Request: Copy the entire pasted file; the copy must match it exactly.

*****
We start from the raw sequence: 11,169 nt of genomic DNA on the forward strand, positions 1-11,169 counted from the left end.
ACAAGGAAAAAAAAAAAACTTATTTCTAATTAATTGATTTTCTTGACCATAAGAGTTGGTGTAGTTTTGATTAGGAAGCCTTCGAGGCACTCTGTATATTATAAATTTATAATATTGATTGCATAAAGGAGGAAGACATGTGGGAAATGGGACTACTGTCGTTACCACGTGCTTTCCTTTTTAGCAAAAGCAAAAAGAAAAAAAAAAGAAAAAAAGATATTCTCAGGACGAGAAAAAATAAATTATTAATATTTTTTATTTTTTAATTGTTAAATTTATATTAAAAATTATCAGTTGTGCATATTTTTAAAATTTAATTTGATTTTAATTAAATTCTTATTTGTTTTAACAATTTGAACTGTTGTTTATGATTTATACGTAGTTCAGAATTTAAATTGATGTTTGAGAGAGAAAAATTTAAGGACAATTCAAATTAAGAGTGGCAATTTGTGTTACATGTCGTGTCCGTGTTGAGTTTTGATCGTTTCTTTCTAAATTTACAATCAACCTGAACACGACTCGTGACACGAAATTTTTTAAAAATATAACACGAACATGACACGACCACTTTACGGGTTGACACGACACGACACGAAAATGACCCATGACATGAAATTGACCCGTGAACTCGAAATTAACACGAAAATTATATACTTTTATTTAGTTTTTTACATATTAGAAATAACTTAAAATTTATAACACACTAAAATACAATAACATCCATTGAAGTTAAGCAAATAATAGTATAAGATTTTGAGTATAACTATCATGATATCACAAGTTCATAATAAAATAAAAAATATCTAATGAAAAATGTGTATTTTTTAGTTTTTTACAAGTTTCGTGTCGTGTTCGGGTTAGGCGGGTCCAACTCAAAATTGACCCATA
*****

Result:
We start from the raw sequence: 11,169 nt of genomic DNA on the forward strand, positions 1-11,169 counted from the left end.
ACAAGGAAAAAAAAAAAACTTATTTCTAATTAATTGATTTTCTTGACCATAAGAGTTGGTGTAGTTTTGATTAGGAAGCCTTCGAGGCACTCTGTATATTATAAATTTATAATATTGATTGCATAAAGGAGGAAGACATGTGGGAAATGGGACTACTGTCGTTACCACGTGCTTTCCTTTTTAGCAAAAGCAAAAAGAAAAAAAAAAGAAAAAAAGATATTCTCAGGACGAGAAAAAATAAATTATTAATATTTTTTATTTTTTAATTGTTAAATTTATATTAAAAATTATCAGTTGTGCATATTTTTAAAATTTAATTTGATTTTAATTAAATTCTTATTTGTTTTAACAATTTGAACTGTTGTTTATGATTTATACGTAGTTCAGAATTTAAATTGATGTTTGAGAGAGAAAAATTTAAGGACAATTCAAATTAAGAGTGGCAATTTGTGTTACATGTCGTGTCCGTGTTGAGTTTTGATCGTTTCTTTCTAAATTTACAATCAACCTGAACACGACTCGTGACACGAAATTTTTTAAAAATATAACACGAACATGACACGACCACTTTACGGGTTGACACGACACGACACGAAAATGACCCATGACATGAAATTGACCCGTGAACTCGAAATTAACACGAAAATTATATACTTTTATTTAGTTTTTTACATATTAGAAATAACTTAAAATTTATAACACACTAAAATACAATAACATCCATTGAAGTTAAGCAAATAATAGTATAAGATTTTGAGTATAACTATCATGATATCACAAGTTCATAATAAAATAAAAAATATCTAATGAAAAATGTGTATTTTTTAGTTTTTTACAAGTTTCGTGTCGTGTTCGGGTTAGGCGGGTCCAACTCAAAATTGACCCATA